Josiah Brown Poster Abstract

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Alexandra L. Mardock
Joshua Cohen, M.D.
Yas Sanaiha MD, Sarah Rudasill, Hanning Xing, Habib Khoury, Peyman Benharash MD, Joshua Cohen MD
Risk Factors Associated With Venous Thromboembolism in Patients Undergoing Cesarean Section
STTP

Objective: Venous thromboembolism (VTE) is a leading cause of maternal morbidity and mortality in the United States among women undergoing cesarean section. Specific factors associated with VTE during cesarean delivery hospitalization have not been comprehensively assessed. This study sought to identify risk factors and assess trends in VTE in a large population of women undergoing cesarean delivery in the United States.

Methods: VTE incidence was analyzed in women aged 12-55 who underwent cesarean section in United States hospitals using the Nationwide Inpatient Sample database. The study included discharge records from January 1, 2005 through December 31, 2015. Sample population data were weighted to provide national estimates. The study population was identified using codes from the International Classification of Disease, Ninth and Tenth Revisions (ICD-9 and ICD-10) for cesarean delivery; these codes were also used to identify diagnosis of VTE and various comorbidities. The primary outcome was incidence of VTE. Secondary outcomes included temporal trends of VTE and association of patient characteristics and outcomes with VTE incidence. Chi-squared tests and logistic regressions were used for univariate and multivariate analysis, respectively.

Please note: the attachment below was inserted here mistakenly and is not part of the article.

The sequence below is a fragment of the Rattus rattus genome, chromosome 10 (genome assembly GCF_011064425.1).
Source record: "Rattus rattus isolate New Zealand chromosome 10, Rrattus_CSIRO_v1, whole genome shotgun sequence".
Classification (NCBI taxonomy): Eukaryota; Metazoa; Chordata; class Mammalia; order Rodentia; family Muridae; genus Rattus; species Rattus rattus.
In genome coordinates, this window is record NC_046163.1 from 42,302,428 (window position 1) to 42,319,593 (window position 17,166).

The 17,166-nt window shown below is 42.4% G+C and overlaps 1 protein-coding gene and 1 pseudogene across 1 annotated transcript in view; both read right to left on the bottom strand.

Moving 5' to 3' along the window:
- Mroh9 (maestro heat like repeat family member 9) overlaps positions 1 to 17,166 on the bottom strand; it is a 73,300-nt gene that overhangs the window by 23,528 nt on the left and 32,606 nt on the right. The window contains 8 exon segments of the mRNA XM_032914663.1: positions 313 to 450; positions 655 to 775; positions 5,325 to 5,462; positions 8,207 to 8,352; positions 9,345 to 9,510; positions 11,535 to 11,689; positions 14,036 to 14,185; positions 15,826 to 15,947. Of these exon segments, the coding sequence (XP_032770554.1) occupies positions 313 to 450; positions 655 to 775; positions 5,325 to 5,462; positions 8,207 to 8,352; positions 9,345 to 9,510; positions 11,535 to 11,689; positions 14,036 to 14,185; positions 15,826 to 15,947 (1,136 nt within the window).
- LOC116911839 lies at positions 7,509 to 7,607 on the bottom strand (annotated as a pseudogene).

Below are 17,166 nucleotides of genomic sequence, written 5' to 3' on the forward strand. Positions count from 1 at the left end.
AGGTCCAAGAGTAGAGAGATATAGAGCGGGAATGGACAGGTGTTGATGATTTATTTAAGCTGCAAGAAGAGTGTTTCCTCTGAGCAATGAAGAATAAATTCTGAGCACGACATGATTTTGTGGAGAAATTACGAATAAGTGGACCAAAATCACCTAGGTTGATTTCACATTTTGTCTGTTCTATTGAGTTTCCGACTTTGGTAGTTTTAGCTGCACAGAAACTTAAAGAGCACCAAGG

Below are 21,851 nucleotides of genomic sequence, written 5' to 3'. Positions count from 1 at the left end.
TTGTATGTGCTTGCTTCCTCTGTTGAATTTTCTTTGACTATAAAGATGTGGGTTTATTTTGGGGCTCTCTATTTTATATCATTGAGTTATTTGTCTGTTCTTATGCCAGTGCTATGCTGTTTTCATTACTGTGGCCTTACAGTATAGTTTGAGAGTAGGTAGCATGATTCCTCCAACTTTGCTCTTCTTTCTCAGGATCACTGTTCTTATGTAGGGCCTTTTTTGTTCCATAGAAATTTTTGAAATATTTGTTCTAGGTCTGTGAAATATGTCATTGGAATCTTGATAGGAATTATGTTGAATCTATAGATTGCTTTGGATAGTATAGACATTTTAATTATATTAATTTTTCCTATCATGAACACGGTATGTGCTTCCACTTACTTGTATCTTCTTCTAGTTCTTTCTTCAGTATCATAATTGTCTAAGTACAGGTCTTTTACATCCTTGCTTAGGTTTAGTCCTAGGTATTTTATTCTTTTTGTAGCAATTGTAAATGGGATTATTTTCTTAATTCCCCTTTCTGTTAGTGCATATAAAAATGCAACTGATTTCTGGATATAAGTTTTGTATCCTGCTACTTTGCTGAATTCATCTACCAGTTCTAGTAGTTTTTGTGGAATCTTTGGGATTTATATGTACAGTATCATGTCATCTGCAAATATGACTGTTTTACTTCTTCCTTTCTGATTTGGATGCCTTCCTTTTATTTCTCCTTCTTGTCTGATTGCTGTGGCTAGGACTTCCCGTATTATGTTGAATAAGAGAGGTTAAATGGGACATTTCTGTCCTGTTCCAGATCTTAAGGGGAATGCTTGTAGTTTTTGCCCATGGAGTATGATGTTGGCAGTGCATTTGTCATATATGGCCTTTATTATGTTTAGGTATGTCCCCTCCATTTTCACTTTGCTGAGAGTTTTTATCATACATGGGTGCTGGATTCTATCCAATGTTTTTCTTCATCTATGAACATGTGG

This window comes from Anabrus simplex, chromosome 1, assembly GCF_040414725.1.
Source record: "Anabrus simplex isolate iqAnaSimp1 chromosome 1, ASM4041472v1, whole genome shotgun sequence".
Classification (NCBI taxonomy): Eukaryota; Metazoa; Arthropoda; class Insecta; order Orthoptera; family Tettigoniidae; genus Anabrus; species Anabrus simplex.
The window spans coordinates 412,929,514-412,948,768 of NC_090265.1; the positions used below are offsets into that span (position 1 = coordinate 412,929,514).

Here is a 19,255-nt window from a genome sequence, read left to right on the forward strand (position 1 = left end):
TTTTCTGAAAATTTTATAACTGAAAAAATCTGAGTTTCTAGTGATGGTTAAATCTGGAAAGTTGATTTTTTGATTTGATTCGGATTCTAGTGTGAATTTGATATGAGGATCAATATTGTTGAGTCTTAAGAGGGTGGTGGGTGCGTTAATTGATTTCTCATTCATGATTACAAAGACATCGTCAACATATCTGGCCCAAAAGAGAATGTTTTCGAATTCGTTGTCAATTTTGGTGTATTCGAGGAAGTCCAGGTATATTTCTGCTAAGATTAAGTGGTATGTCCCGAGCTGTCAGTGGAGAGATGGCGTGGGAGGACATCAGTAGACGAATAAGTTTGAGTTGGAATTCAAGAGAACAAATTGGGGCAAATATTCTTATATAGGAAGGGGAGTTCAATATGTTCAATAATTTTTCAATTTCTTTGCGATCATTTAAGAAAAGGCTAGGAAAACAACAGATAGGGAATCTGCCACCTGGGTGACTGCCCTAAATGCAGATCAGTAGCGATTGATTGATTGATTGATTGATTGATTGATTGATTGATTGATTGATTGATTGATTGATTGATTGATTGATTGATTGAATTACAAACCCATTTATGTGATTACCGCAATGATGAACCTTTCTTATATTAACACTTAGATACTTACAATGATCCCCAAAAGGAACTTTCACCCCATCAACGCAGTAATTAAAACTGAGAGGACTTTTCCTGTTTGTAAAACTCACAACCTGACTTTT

Results: Of 14,071,941 cesarean delivery hospitalizations in the study period, 9,663 (0.07%) had VTE. When comparing patients with and without VTE, a higher proportion of patients with black race (19.65% vs 12.72%, p<0.0001) and advanced maternal age (AMA) (24.42% vs 19.75%, p<0.0001) were in the VTE group. With multivariate analysis including age, race, teaching status, and various patient comorbidities, of the two previously identified groups only AMA was independently associated with VTE (OR 1.17 [1.02-1.36], p=.029). Chronic patient comorbidities independently associated with VTE included the following: thrombophilia (OR 6.94 [4.83-9.97], p<.001), history of VTE (OR 3.76 [2.35-6.01], p<.001), cardiovascular disease (OR 3.36 [2.64-4.26], p<.001), disseminated intravascular coagulopathy (OR 3.34 [2.28-4.26], p<.001), and sickle cell disease (OR 2.99 [1.75-5.13], p<.001). Pregnancy-related comorbidities or associated procedures independently associated with VTE included puerperal infection (OR 7.82 [6.48-9.43], p<.001) and blood transfusion (OR 3.28 [2.62-4.11], p<.001). Age-adjusted incidence of VTE decreased over the study period (p<.0001).

Conclusion: Patients with AMA and/or black race appear to be at higher risk of VTE during cesarean delivery hospitalization. Only AMA was independently associated with VTE when evaluating both of these subgroups. Prospective study is warranted to best optimize thromboprophylaxis in women undergoing cesarean delivery.

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